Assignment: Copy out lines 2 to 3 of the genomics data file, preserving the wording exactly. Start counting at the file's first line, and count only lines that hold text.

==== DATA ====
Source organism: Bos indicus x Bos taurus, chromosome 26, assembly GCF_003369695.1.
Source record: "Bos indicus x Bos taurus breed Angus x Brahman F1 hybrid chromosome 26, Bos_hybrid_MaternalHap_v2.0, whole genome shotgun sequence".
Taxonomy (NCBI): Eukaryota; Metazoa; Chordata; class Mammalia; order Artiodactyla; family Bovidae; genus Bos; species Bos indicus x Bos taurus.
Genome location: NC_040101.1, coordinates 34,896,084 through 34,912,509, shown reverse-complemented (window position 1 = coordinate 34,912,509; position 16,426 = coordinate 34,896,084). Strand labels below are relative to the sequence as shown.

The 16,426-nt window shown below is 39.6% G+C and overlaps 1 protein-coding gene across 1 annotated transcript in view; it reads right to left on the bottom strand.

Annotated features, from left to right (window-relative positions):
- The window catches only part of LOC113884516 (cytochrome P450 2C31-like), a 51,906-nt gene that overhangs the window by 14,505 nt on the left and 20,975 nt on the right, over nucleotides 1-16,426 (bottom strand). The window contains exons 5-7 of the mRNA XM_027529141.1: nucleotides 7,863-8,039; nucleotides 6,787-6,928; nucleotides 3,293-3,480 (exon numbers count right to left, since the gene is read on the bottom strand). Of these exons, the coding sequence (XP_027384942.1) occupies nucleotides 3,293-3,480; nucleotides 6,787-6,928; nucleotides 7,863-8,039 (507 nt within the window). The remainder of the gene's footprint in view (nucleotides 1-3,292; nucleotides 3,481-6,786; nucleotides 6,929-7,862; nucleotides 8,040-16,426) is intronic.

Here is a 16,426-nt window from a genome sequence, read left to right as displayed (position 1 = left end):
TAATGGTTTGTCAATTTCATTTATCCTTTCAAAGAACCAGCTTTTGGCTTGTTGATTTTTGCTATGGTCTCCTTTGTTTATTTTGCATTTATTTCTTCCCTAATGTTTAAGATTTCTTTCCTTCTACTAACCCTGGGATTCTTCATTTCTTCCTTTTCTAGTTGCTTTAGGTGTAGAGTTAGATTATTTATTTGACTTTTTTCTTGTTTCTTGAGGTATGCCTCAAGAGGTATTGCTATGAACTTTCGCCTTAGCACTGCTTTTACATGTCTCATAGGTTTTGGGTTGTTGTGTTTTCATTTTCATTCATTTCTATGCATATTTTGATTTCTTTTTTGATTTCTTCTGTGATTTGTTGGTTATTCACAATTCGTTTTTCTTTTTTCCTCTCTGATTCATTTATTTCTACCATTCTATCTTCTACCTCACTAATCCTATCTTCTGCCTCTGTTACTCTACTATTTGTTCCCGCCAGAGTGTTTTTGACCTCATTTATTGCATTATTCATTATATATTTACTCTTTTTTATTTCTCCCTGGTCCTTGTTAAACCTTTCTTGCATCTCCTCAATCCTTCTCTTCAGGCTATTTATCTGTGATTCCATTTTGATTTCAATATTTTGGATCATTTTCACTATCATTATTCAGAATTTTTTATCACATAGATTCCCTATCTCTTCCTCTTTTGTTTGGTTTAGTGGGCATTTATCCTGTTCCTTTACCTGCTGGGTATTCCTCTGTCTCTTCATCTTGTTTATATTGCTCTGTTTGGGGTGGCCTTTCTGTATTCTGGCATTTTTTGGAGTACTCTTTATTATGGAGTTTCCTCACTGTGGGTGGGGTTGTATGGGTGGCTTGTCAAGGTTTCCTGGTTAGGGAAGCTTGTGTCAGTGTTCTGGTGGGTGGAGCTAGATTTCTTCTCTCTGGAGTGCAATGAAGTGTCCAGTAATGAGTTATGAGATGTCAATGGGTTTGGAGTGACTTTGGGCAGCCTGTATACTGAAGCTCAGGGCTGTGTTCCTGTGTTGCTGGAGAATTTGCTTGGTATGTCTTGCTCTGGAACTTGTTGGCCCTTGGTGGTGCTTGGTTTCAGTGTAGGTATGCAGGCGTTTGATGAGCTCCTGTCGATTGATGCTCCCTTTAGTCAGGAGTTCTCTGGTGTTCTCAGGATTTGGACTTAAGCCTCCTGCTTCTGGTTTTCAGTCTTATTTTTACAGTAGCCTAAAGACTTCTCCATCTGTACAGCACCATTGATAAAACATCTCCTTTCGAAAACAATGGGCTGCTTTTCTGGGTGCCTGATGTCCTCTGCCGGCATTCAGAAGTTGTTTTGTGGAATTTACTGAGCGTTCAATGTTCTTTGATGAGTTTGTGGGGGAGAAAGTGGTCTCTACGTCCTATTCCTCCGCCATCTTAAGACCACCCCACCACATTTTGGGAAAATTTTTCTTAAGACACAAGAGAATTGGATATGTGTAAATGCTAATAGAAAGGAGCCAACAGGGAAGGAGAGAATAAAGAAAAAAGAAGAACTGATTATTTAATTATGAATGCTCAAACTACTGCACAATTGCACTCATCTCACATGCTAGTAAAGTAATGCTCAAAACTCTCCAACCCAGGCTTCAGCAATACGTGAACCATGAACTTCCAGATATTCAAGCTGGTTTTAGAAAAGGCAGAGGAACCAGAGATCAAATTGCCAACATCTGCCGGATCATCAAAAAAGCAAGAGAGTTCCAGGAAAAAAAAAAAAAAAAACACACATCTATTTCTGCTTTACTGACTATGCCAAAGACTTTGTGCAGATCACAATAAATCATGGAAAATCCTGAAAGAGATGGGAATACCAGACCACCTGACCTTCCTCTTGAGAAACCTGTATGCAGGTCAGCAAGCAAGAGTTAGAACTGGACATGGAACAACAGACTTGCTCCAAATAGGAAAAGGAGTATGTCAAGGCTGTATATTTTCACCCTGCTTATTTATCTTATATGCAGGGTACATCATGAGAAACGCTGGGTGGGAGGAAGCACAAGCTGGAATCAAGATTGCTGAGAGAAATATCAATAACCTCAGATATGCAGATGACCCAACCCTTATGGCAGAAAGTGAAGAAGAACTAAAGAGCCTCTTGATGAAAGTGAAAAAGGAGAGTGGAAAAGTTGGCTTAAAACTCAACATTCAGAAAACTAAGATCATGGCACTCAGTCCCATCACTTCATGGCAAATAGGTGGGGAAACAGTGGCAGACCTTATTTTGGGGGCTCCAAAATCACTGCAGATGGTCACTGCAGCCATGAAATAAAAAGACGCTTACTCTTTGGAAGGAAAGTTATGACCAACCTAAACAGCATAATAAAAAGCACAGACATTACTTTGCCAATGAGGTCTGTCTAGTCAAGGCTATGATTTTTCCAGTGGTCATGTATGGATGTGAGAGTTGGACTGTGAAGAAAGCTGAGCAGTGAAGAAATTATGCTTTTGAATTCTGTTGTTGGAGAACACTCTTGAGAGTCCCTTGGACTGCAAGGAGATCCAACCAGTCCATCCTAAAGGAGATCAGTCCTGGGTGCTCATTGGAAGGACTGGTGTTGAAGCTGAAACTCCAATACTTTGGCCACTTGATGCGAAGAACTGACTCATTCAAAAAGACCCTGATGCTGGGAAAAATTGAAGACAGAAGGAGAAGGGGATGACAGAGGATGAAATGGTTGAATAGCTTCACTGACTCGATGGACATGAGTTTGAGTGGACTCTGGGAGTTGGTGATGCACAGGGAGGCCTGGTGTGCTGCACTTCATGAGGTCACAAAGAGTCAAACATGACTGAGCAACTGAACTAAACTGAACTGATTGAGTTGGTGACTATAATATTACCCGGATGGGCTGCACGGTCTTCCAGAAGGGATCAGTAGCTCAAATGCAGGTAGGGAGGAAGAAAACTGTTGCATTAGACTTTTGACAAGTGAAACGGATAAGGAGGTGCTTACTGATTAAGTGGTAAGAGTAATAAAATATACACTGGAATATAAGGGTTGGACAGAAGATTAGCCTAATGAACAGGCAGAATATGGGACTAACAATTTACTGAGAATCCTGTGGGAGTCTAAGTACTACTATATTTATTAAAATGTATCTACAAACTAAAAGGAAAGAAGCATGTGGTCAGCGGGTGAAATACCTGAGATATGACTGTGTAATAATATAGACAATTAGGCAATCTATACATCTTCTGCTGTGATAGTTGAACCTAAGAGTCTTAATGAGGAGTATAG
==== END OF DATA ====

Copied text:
Source record: "Bos indicus x Bos taurus breed Angus x Brahman F1 hybrid chromosome 26, Bos_hybrid_MaternalHap_v2.0, whole genome shotgun sequence".
Taxonomy (NCBI): Eukaryota; Metazoa; Chordata; class Mammalia; order Artiodactyla; family Bovidae; genus Bos; species Bos indicus x Bos taurus.